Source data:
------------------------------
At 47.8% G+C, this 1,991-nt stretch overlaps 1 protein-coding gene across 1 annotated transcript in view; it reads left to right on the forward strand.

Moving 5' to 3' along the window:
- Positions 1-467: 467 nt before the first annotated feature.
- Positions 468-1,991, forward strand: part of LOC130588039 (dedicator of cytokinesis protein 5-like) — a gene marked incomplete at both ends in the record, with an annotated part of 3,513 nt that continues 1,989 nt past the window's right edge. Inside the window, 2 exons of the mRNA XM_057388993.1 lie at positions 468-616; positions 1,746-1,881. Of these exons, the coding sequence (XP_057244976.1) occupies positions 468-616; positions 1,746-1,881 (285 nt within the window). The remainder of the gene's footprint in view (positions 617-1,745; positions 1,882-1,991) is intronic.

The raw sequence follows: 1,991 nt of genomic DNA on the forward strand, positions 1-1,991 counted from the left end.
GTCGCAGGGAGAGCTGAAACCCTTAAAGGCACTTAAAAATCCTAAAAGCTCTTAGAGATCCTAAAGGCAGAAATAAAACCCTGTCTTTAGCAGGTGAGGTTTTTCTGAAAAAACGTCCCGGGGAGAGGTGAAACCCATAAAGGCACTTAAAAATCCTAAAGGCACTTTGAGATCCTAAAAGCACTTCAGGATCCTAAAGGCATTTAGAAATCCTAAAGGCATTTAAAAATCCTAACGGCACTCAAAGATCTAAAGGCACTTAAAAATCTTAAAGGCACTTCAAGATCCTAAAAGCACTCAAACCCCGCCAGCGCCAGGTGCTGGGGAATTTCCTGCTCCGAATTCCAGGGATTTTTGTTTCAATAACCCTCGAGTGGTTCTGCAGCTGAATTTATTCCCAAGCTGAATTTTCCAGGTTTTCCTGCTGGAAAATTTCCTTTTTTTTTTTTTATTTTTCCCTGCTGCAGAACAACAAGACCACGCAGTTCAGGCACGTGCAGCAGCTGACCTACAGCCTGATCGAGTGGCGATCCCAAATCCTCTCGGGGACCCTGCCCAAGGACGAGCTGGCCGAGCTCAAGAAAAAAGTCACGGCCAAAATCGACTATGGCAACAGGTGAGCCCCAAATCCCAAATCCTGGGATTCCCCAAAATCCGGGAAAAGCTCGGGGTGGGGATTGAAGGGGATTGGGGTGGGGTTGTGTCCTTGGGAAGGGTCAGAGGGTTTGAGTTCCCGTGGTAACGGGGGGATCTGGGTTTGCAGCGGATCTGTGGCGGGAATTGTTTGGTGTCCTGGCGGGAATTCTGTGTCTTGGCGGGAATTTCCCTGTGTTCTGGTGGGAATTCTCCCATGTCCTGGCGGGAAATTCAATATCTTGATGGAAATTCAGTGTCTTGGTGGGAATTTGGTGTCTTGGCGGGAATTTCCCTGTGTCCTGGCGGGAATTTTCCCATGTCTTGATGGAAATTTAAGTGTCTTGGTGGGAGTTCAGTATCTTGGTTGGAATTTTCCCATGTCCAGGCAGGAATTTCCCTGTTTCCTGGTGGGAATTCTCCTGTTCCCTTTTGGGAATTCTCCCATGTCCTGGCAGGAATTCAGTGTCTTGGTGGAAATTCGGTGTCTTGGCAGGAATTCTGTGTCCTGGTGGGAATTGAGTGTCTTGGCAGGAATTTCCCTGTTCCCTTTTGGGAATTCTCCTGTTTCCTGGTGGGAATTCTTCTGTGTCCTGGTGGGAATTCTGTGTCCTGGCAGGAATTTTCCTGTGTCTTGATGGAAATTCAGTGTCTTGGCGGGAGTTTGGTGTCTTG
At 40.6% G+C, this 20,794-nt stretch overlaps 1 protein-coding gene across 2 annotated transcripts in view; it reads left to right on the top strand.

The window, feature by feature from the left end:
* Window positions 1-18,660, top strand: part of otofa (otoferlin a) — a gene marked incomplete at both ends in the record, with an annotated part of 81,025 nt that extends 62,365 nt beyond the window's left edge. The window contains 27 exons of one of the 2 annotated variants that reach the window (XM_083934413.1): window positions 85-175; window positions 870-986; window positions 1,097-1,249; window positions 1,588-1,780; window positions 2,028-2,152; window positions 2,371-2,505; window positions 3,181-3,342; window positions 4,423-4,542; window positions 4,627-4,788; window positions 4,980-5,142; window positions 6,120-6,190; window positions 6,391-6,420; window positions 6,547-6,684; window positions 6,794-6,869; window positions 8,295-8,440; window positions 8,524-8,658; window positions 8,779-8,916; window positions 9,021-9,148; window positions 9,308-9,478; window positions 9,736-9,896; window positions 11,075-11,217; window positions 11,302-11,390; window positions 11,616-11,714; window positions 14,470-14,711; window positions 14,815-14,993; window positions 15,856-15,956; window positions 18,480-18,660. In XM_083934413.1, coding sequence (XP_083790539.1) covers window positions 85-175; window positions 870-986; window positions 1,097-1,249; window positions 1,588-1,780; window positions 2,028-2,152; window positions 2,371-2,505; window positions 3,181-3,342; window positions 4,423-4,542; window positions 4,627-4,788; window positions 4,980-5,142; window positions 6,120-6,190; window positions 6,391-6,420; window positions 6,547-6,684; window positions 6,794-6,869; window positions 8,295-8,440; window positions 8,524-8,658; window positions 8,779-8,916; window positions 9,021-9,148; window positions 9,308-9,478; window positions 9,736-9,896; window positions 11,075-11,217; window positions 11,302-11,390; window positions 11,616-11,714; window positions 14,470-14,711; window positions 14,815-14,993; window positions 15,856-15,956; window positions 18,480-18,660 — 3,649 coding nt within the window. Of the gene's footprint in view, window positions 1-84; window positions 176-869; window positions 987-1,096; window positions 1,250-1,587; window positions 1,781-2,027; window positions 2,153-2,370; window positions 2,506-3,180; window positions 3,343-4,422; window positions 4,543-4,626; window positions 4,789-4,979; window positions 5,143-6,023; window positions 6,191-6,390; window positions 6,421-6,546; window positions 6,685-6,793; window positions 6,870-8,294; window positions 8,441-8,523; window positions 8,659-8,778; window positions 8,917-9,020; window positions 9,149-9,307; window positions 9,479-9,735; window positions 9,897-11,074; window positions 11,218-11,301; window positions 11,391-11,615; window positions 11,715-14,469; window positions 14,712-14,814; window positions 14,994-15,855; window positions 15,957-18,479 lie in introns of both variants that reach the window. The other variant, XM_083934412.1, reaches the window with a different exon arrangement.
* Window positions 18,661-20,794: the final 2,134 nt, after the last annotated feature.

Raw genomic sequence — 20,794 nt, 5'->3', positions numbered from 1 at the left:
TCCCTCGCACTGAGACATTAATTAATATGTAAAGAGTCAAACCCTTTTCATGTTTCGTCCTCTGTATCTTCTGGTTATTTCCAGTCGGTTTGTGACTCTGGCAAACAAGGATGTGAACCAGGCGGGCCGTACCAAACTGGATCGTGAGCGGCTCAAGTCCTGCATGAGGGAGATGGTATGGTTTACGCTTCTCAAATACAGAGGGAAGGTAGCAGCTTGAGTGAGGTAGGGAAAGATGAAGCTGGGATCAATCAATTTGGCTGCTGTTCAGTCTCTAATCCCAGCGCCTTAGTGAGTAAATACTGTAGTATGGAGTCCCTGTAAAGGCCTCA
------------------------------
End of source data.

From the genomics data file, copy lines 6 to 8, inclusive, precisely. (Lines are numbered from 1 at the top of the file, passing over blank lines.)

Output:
GTCGCAGGGAGAGCTGAAACCCTTAAAGGCACTTAAAAATCCTAAAAGCTCTTAGAGATCCTAAAGGCAGAAATAAAACCCTGTCTTTAGCAGGTGAGGTTTTTCTGAAAAAACGTCCCGGGGAGAGGTGAAACCCATAAAGGCACTTAAAAATCCTAAAGGCACTTTGAGATCCTAAAAGCACTTCAGGATCCTAAAGGCATTTAGAAATCCTAAAGGCATTTAAAAATCCTAACGGCACTCAAAGATCTAAAGGCACTTAAAAATCTTAAAGGCACTTCAAGATCCTAAAAGCACTCAAACCCCGCCAGCGCCAGGTGCTGGGGAATTTCCTGCTCCGAATTCCAGGGATTTTTGTTTCAATAACCCTCGAGTGGTTCTGCAGCTGAATTTATTCCCAAGCTGAATTTTCCAGGTTTTCCTGCTGGAAAATTTCCTTTTTTTTTTTTTATTTTTCCCTGCTGCAGAACAACAAGACCACGCAGTTCAGGCACGTGCAGCAGCTGACCTACAGCCTGATCGAGTGGCGATCCCAAATCCTCTCGGGGACCCTGCCCAAGGACGAGCTGGCCGAGCTCAAGAAAAAAGTCACGGCCAAAATCGACTATGGCAACAGGTGAGCCCCAAATCCCAAATCCTGGGATTCCCCAAAATCCGGGAAAAGCTCGGGGTGGGGATTGAAGGGGATTGGGGTGGGGTTGTGTCCTTGGGAAGGGTCAGAGGGTTTGAGTTCCCGTGGTAACGGGGGGATCTGGGTTTGCAGCGGATCTGTGGCGGGAATTGTTTGGTGTCCTGGCGGGAATTCTGTGTCTTGGCGGGAATTTCCCTGTGTTCTGGTGGGAATTCTCCCATGTCCTGGCGGGAAATTCAATATCTTGATGGAAATTCAGTGTCTTGGTGGGAATTTGGTGTCTTGGCGGGAATTTCCCTGTGTCCTGGCGGGAATTTTCCCATGTCTTGATGGAAATTTAAGTGTCTTGGTGGGAGTTCAGTATCTTGGTTGGAATTTTCCCATGTCCAGGCAGGAATTTCCCTGTTTCCTGGTGGGAATTCTCCTGTTCCCTTTTGGGAATTCTCCCATGTCCTGGCAGGAATTCAGTGTCTTGGTGGAAATTCGGTGTCTTGGCAGGAATTCTGTGTCCTGGTGGGAATTGAGTGTCTTGGCAGGAATTTCCCTGTTCCCTTTTGGGAATTCTCCTGTTTCCTGGTGGGAATTCTTCTGTGTCCTGGTGGGAATTCTGTGTCCTGGCAGGAATTTTCCTGTGTCTTGATGGAAATTCAGTGTCTTGGCGGGAGTTTGGTGTCTTG
At 40.6% G+C, this 20,794-nt stretch overlaps 1 protein-coding gene across 2 annotated transcripts in view; it reads left to right on the top strand.

The window, feature by feature from the left end: